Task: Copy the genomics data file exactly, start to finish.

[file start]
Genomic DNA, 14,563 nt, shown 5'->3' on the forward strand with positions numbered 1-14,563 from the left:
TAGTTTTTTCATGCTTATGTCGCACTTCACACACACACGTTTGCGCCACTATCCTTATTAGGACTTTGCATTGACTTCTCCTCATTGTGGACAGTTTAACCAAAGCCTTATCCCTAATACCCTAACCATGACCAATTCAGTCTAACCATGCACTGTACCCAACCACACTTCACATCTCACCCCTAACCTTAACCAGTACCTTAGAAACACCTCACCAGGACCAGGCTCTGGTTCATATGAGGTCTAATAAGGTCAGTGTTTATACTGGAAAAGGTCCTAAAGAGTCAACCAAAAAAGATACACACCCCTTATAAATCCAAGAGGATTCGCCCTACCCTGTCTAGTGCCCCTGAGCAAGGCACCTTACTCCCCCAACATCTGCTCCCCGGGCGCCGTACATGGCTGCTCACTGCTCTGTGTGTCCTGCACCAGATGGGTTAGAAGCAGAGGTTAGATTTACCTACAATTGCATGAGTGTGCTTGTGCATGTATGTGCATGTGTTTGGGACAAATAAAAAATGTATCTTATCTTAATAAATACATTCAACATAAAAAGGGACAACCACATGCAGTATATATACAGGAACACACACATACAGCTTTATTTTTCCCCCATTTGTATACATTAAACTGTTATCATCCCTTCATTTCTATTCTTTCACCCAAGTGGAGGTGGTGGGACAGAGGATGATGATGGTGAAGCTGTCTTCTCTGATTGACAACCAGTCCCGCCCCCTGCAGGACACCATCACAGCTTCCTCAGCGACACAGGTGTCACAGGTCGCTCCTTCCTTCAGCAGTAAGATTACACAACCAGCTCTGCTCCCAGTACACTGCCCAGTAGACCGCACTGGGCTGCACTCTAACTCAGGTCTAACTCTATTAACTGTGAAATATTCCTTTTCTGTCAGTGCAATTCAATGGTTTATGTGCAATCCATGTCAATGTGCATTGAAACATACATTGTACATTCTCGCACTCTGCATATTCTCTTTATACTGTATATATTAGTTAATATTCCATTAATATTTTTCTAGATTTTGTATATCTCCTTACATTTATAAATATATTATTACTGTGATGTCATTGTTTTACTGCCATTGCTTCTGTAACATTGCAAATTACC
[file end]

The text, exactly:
Genomic DNA, 14,563 nt, shown 5'->3' on the forward strand with positions numbered 1-14,563 from the left:
TAGTTTTTTCATGCTTATGTCGCACTTCACACACACACGTTTGCGCCACTATCCTTATTAGGACTTTGCATTGACTTCTCCTCATTGTGGACAGTTTAACCAAAGCCTTATCCCTAATACCCTAACCATGACCAATTCAGTCTAACCATGCACTGTACCCAACCACACTTCACATCTCACCCCTAACCTTAACCAGTACCTTAGAAACACCTCACCAGGACCAGGCTCTGGTTCATATGAGGTCTAATAAGGTCAGTGTTTATACTGGAAAAGGTCCTAAAGAGTCAACCAAAAAAGATACACACCCCTTATAAATCCAAGAGGATTCGCCCTACCCTGTCTAGTGCCCCTGAGCAAGGCACCTTACTCCCCCAACATCTGCTCCCCGGGCGCCGTACATGGCTGCTCACTGCTCTGTGTGTCCTGCACCAGATGGGTTAGAAGCAGAGGTTAGATTTACCTACAATTGCATGAGTGTGCTTGTGCATGTATGTGCATGTGTTTGGGACAAATAAAAAATGTATCTTATCTTAATAAATACATTCAACATAAAAAGGGACAACCACATGCAGTATATATACAGGAACACACACATACAGCTTTATTTTTCCCCCATTTGTATACATTAAACTGTTATCATCCCTTCATTTCTATTCTTTCACCCAAGTGGAGGTGGTGGGACAGAGGATGATGATGGTGAAGCTGTCTTCTCTGATTGACAACCAGTCCCGCCCCCTGCAGGACACCATCACAGCTTCCTCAGCGACACAGGTGTCACAGGTCGCTCCTTCCTTCAGCAGTAAGATTACACAACCAGCTCTGCTCCCAGTACACTGCCCAGTAGACCGCACTGGGCTGCACTCTAACTCAGGTCTAACTCTATTAACTGTGAAATATTCCTTTTCTGTCAGTGCAATTCAATGGTTTATGTGCAATCCATGTCAATGTGCATTGAAACATACATTGTACATTCTCGCACTCTGCATATTCTCTTTATACTGTATATATTAGTTAATATTCCATTAATATTTTTCTAGATTTTGTATATCTCCTTACATTTATAAATATATTATTACTGTGATGTCATTGTTTTACTGCCATTGCTTCTGTAACATTGCAAATTACC